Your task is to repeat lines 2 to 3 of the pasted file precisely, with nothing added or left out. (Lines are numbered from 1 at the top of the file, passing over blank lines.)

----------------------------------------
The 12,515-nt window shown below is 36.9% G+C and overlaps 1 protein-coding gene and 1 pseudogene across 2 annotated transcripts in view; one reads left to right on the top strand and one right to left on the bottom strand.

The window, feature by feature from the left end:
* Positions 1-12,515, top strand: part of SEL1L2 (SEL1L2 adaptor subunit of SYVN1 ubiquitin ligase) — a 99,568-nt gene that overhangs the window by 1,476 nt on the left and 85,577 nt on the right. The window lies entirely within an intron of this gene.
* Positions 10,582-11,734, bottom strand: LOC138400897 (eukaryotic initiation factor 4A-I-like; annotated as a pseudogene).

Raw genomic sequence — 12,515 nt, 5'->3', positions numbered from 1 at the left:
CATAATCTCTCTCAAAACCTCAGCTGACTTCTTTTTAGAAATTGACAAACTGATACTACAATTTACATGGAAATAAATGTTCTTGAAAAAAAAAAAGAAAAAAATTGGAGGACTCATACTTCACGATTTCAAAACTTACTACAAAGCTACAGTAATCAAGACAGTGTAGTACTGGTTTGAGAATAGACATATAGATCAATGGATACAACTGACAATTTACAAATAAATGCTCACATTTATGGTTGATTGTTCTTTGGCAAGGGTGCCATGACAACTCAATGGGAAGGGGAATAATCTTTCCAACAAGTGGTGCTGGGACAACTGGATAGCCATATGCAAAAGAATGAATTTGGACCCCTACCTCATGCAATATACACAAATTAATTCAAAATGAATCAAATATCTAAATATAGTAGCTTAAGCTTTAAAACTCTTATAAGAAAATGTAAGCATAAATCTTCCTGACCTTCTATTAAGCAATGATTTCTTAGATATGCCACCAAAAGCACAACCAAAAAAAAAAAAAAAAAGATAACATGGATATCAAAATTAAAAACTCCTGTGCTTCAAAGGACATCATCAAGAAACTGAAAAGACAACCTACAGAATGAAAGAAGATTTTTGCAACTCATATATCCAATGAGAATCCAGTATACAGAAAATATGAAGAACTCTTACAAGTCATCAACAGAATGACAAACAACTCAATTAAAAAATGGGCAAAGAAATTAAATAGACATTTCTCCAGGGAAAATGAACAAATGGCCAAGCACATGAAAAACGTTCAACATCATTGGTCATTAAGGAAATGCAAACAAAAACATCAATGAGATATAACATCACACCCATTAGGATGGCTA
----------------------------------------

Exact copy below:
The window, feature by feature from the left end:
* Positions 1-12,515, top strand: part of SEL1L2 (SEL1L2 adaptor subunit of SYVN1 ubiquitin ligase) — a 99,568-nt gene that overhangs the window by 1,476 nt on the left and 85,577 nt on the right. The window lies entirely within an intron of this gene.